Perennial Rye Grass is similar in appearance to Kentucky bluegrass, but should only be planted in the Western mountain regions of North Carolina.  Perennial rye grass complements Kentucky bluegrass quite well and for that reason are planted together in a blend often.  Rye grass germinates faster than Kentucky bluegrass but bluegrass has the ability to spread and fill in damaged areas.  This grass seed blend should be planted at 2.5 pounds per 1,000 square feet, with Kentucky bluegrass consisting of 60 percent of the blend by weight.  Mow at 1.5 to 2.5 inches.

Warm Season Grasses for the Eastern Coastal Region:

Bermuda Grass

Bermuda grass is a fine-bladed grass that grows aggressively and strongly bonds to the soil surface via surface runners with stolons and underground rhizomes.  Bermuda grass will grow best in your warmer coastal regions of North Carolina and all varieties require sun and should be cut as low as possible (Some hybrid Bermudas can be mowed at very low heights).  Bermuda grass looks best when thatch growth is managed well.  Because of its vigorous growth, bermuda grass is extremely drought, heat, salt, and traffic tolerant.  There are many seeded varieties of bermuda but all hybrid varieties must be established from vegetative plant parts (sod, stolons, and plugs), and not from seed.

If using a seeded variety, bermuda grass should be planted starting in mid-May and can be continued all the way up to July.  Seeding rate should be planted at 1.5 – 2.0 pounds per 1,000 square feet.  During the summer growing season, apply 2 pounds nitrogen per 1,000 square for low maintenance lawns and for a darker and greener bermuda lawn, apply up to 4 pounds nitrogen per 1,000 square feet.  (Keep in mind that the more nitrogen applied, the faster bermuda grass will grow and the more it will need to be mowed.)

Zoysia Grass

Zoysia grass may be hard to establish because of it slow growth and having a long dormant season, but once established, it can make a wonderful fine-textured turf cover.   It can be established by vegetative parts and by seeds. Zoysia grass is suited well for the Eastern coastal region of North Carolina. The most common zoysia is a low maintenance turf grass whose leaf texture is like that of bermuda grass and like bermuda grass, forms stolons and rhizomes. Mow at ¾ to 1 ¼ inch.  Zoysia leaves and stems are strong and rigid which enables it to handle a good deal of traffic when it is growing well during the hot summer season. With little water required, zoysia grass can grow well during the summer because of it’s heat and drought tolerance.  It is more shade tolerant than bermuda grass but only in areas where it is warm year round. Zoysia grass suits well with low maintenance lawns where slow establishment is not a concern.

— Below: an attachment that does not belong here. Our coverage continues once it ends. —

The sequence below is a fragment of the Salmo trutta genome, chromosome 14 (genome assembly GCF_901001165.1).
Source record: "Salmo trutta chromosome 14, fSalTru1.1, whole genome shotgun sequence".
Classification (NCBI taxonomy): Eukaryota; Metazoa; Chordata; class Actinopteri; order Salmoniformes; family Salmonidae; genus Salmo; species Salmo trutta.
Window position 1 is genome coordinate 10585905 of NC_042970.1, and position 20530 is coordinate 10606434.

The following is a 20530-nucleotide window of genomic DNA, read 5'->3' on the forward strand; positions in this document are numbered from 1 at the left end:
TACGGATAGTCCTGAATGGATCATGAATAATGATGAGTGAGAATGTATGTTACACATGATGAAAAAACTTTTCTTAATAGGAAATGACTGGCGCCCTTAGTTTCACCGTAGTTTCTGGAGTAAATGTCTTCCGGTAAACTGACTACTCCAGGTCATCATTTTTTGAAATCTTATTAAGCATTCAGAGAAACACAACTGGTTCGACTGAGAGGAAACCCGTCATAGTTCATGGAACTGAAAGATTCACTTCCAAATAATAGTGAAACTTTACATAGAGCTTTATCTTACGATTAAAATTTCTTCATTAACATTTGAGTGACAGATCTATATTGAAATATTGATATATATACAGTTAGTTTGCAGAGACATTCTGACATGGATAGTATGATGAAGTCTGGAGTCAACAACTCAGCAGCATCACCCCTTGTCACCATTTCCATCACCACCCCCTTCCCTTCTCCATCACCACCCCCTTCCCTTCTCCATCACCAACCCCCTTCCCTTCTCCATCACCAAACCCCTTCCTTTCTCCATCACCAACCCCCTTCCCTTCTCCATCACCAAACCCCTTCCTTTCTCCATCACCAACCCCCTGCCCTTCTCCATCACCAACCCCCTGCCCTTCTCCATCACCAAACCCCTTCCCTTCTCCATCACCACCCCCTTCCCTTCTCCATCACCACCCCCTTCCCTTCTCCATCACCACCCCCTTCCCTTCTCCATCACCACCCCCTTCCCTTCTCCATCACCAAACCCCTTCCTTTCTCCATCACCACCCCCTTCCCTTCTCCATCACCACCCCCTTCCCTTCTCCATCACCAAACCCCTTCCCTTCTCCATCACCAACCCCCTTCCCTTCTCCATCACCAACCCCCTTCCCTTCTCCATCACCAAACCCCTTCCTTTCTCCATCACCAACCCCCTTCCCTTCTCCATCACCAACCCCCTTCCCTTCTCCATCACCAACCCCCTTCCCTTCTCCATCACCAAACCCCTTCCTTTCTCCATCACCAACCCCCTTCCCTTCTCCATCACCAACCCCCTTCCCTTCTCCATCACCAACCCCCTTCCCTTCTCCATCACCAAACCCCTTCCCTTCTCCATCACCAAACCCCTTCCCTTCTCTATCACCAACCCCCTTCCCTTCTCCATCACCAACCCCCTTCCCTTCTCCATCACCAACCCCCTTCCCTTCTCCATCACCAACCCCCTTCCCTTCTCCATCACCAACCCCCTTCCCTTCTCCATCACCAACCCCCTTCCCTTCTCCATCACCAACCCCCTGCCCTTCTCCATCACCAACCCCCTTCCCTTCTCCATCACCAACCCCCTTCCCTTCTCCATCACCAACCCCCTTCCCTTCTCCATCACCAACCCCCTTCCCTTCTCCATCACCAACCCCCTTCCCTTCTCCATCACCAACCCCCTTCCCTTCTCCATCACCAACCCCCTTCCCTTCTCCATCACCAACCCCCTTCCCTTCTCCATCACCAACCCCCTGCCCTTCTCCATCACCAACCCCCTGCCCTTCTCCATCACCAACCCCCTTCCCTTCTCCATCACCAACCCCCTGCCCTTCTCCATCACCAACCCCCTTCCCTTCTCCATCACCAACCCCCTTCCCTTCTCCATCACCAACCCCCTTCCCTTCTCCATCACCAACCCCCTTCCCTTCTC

Centipede Grass

Centipede grass is a light green, coarse leaved turf grass that is best used as a low maintenance lawn.  It demands little fertilizer, infrequent mowing, and grows well in full sun to partial shade.  Keep in mind that it does not tolerate traffic, compaction, high pH soils, high phosphorus, excessive thatch, drought, or lots of shade.   Centipede is slow to establish from seed and may take up to two or three years.  Mow at 1 to 1.5 inches.

St. Augustine Grass

St. Augustine is a tropical coarse-textured grass with very wide blades that creeps along the soil with a shallow rooting system making it easy to control overgrowth into undesirable areas.  St. Augustine Grass is salt-tolerant and can grow well in the shade but must be established by sod or plugs.  Use St. Augustine in the warmer coastal regions of North Carolina.  Mow at ½ to 1 ½ inches.

Carpet Grass

Carpet grass is a slow and low-growing, medium green, coarse textured lawn grass.  It resembles St. Augustine grass but has wider leaves and produces a very low maintenance, general purpose turf.  It grows well in full sun to moderate shade and may out perform other grasses in wet, shaded, acid soils.  Carpet grass does not tolerate cold, drought, salt, or traffic and needs to be mowed infrequently at 1.5 inches.

Visit the Planting Grass Seed page for detailed instructions on how to correctly plant these grass varieties mentioned above!

{ 19 comments… read them below or add one }

Mike Herring June 6, 2012 at 3:09 pm

We have house on the NC coast the yard was originally planted with the plugs off the te boxes on the golf coarse. for 5 or 6 years it was abolsutely the best. My father had past away all the care for the lawn has come to a halt .it looks terrible . Stil has some bermuda in it and a 100 other different kinds of grass. Hasn’t been plugged in years,very little fertilizer. Any hope on this and would it be safe to plug and plant Bermuda seed with starter fertilizer Last part of June


Dallas Piscopo June 9, 2012 at 6:36 pm

I appreciate your comment and yes, there is still hope for your lawn. It would be ideal to plant or plug Bermuda grass in early May but there shouldn’t be a problem in late June. Two full, warm months with night time temperatures above 65 degrees should be enough time for the grass to establish itself before the fall. If you’re just patching up some bad areas of the lawn, you might find it easier to plant grass sod. Check out these grass sod installation tips.